Home' Australian Pharmacist : Australian Pharmacist May 2016 Contents Australian Pharmacist May 2016 I ©Pharmaceutical Society of Australia Ltd.
CONTINUING PROFESSIONAL DEVELOPMENT
point of supply of medicines or aids
for incontinence. Pharmacy specific
resources such as PSA Self Care Fact
Cards may be a useful introduction, as
may be signposting people to reputable
web-based sources of information such
as the Better Health Channel (at: www.
One excellent dedicated source of
information for patients is the Continence
Foundation of Australia from whose
website (at: www.continence.org.au)
various information leaflets and resources
can be accessed or downloaded.
Mirabegron offers a welcome alternative
to the anticholinergic drugs, which are
well established in the management of
urge UI. Whilst mirabegron’s different
mode of action avoids some of the
adverse effects that can plague use of
anticholinergics, there are some safety
signals emerging regarding the potential
for mirabegron-related hypertension. On
this basis, and in common with all new
drugs, especially those that are the first in
their respective classes, some additional
caution in use is warranted.
1. Continence Foundation of Australia. The facts. At: www.
2. Thirugnanasothy S. Managing urinary incontinence in older
people. BMJ 2010;341:c3835
3. Larsen TM, Toubro S, van Baak MA, et al. Effect of a 28-d
treatment with L-796568, a novel β3-adrenergic receptor
agonist, on energy expenditure and body composition in
obese men. Am J Clin Nutr 2002;76 (4):780–788.
4. Niu X, Watts VL, Cingolani OH, et al. Cardioprotective effect
of beta-3 adrenergic receptor agonism role of neuronal nitric
oxide synthase. J Am Coll Cardiol 2012;59(22):1979–87.
5. Summary of product characteristics: Betmiga 25 mg &
50 mg prolonged-release tablets. 2015. At: www.medicines.
6. Alexandre EC, Kiguti LR, Calmasini FB et al. Mirabegron
relaxes urethral smooth muscle by a dual mechanism
involving beta-3 adrenoreceptor activation and alpha-1
adrenoreceptor blockade Br J Pharmacol 2016;173:415–28.
7. Betmiga product information. Astellas Pharma Australia
8. Nitti VW, Auerbach S, Martin N, et al. Results of a
randomized phase III trial of mirabegron in patients with
overactive bladder. J Urol 2013;189(4):1388–95.
9. Khullar V, Amarenco G, Angulo JC, et al. Efficacy and
tolerability of mirabegron, a β (3)-adrenoceptor agonist, in
patients with overactive bladder: results from a randomised
European-Australian phase 3 trial. Eur Urol 2013;63(2):283–95.
10. Herschorn S, Barkin J, Castro-Diaz D, et al. A phase III,
randomized, double-blind, parallel-group, placebo-
controlled, multicentre study to assess the efficacy and safety
of the β3 adrenoceptor agonist, mirabegron, in patients with
symptoms of overactive bladder. Urology 2013;82(2):313–20.
11. Nitti VW, Khullar V, van Kerrebroeck P, et al. Mirabegron
for the treatment of overactive bladder: a prespecified
pooled efficacy analysis and pooled safety analysis of three
randomised, double-blind, placebo-controlled, phase III
studies. Int J Clin Pract 2013;67(7):619–32.
12. Chapple CR, Kaplan SA, Mitcheson D, et al. Randomized
double- blind, active-controlled phase 3 study to assess
12-month safety and efficacy of mirabegron, a beta(3)-
adrenoceptor agonist, in over- active bladder. Eur Urol
13. Chua ME, Lapitan M, Silangcruz JA, et al. Beta-3 adrenergic
receptor agonist for adult with overactive bladder. Cochrane
Database of Systematic Reviews 2015, Issue 3.
14. Medicine and Healthcare Products Regulatory Agency.
Mirabegron (Betmiga): risk of severe hypertension and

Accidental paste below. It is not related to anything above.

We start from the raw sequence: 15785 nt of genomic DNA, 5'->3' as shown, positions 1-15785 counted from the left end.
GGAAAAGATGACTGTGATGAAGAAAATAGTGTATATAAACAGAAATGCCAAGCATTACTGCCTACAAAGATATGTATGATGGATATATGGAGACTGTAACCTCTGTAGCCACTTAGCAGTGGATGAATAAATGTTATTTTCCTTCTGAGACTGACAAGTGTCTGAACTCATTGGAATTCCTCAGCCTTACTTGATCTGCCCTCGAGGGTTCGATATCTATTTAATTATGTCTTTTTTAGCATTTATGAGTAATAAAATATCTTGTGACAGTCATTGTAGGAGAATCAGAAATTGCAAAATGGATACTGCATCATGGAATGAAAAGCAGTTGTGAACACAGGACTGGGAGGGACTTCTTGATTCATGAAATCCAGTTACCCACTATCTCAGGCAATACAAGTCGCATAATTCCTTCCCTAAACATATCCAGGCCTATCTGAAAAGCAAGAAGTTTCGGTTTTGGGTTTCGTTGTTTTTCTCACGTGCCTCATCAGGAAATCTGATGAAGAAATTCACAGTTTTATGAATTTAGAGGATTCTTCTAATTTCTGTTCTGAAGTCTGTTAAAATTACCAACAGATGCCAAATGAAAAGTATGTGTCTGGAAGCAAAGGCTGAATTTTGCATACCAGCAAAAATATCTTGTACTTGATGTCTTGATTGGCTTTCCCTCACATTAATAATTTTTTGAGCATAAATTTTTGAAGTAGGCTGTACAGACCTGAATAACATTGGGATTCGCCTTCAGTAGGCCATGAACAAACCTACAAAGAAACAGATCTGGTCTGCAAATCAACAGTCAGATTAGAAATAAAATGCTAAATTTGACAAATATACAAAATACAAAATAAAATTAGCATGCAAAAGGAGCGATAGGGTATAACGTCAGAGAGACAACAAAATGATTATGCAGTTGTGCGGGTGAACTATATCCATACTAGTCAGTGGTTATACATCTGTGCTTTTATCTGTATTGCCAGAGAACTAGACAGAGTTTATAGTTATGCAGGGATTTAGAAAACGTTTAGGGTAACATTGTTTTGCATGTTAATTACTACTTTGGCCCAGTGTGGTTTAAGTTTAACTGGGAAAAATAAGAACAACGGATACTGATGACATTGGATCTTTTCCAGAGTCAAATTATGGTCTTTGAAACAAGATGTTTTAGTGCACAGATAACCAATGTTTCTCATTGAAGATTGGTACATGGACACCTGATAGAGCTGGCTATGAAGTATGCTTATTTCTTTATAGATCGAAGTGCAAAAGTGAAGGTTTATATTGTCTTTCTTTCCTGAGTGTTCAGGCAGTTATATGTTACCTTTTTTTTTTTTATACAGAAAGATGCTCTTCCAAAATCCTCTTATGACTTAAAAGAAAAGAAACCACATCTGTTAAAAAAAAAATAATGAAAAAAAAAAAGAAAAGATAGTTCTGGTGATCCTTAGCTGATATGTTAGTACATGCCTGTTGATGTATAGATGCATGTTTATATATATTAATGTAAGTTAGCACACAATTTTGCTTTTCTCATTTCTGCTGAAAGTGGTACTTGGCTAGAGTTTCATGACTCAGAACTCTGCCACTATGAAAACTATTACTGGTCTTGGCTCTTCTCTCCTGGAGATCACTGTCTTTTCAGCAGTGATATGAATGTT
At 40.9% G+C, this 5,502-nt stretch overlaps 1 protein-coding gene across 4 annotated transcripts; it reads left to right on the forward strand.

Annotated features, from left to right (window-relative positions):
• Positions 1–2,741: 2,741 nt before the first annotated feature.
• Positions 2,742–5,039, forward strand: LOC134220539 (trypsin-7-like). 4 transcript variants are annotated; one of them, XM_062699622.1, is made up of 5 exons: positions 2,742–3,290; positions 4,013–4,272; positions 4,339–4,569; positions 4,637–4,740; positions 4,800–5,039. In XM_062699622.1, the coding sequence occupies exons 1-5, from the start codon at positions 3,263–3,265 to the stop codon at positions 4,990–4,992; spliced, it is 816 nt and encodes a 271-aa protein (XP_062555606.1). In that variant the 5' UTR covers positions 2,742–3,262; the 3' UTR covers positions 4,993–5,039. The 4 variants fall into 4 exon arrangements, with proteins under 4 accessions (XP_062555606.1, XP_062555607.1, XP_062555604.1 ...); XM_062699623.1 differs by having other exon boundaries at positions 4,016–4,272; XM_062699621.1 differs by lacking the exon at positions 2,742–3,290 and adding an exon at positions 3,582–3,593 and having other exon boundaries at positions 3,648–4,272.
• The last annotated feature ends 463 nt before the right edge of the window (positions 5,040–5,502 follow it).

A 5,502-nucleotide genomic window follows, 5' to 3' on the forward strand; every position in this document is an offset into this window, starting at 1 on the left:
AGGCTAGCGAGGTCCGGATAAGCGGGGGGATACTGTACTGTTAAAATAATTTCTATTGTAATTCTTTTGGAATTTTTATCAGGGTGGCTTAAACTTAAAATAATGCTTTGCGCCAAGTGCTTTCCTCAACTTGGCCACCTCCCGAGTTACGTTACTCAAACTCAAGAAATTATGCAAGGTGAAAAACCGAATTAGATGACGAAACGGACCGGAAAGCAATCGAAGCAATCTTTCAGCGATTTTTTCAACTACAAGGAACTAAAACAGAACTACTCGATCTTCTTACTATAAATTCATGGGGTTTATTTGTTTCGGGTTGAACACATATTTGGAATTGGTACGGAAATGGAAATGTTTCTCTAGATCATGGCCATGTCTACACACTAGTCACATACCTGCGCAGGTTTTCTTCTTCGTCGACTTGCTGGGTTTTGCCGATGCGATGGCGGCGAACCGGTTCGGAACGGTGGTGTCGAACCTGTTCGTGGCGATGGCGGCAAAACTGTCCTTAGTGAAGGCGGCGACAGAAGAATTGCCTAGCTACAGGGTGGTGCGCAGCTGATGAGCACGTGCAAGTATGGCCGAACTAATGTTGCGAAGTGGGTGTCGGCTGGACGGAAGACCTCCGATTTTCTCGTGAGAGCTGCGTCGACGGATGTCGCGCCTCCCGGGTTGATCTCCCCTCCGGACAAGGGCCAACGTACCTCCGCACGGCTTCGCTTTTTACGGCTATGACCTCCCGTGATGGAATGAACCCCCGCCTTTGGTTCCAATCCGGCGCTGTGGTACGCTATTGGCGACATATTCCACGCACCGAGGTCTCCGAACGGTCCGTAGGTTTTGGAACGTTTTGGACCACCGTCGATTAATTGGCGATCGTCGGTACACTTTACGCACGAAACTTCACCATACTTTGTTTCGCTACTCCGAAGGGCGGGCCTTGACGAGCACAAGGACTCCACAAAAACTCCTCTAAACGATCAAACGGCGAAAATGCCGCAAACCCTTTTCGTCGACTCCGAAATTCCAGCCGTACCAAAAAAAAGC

associated cerebrovascular and cardiac events. Drug Safety
Update 2015;9(3):1. At: www.gov.uk/drug-safety-update/
15. Lucas MG, Bedretdinova D, Berghmans LC, et al. Guidelines on
urinary incontinence European Association of Urology; 2016.
16. Imamura M, Williams K, Wells M, et al. Lifestyle interventions
for the treatment of urinary incontinence in adults. Cochrane
Database of Systematic Reviews 2015, Issue 12.
Australian Pharmacist Continuing Professional
Development (CPD) is a central element of PSA’s
CPD & PI program.
The CPD section is recognised under the PSA
CPD & PI program as a Group 2 activity. Members
can choose which articles they want to answer
questions on and get CPD credits based on the
questions they answer.
CPD credits are allocated based on the length of
the article and the complexity of the information
presented. A minimum of 6 out of 8 questions, 4 out
of 5 questions, or 3 out of 4 questions correct is
required for the allocation of Group 2 CPD credits.
PSA members can answer online at www.psa.org.au.
Login to submit your answers online. If you
do not have member access details, you can
request them via a link from the login page.
Select Submit Answers.
Select Australian Pharmacist CPD.
Submit your answers online before
1 July 2016 at www.psa.org.au and
receive automatic feedback.
1. Mirabegron is indicated for which
ONE of the following types of urinary
a) Functional UI.
b) Overflow UI.
c) Stress UI.
d) Urge UI.
2. In which ONE of the following patient
groups should the mirabegron dose
NOT exceed 25mg/day?
a) All patients.
b) Patients aged over 60 years.
c) Patients with severe renal impairment.
d) Patients with mild hepatic impairment.
3. Which ONE of the following
statements BEST summarises our
current understanding regarding the
relative effectiveness of mirabegron
a) Mirabegron is slightly less effective.
b) Mirabegron is similarly effective.
c) Mirabegron is slightly more effective.
d) Mirabegron is far more effective.
4. Which ONE of the following is NOT an
appropriate advice point for patients
a) Swallow the tablets whole.
b) Take the tablets 30–60 minutes before
c) Tablets can be taken with or without
d) Take the tablets once a day.
5. Which ONE of the following potential
mirabegron adverse effects has been
the focus of a recent safety update
b) Dry mouth.
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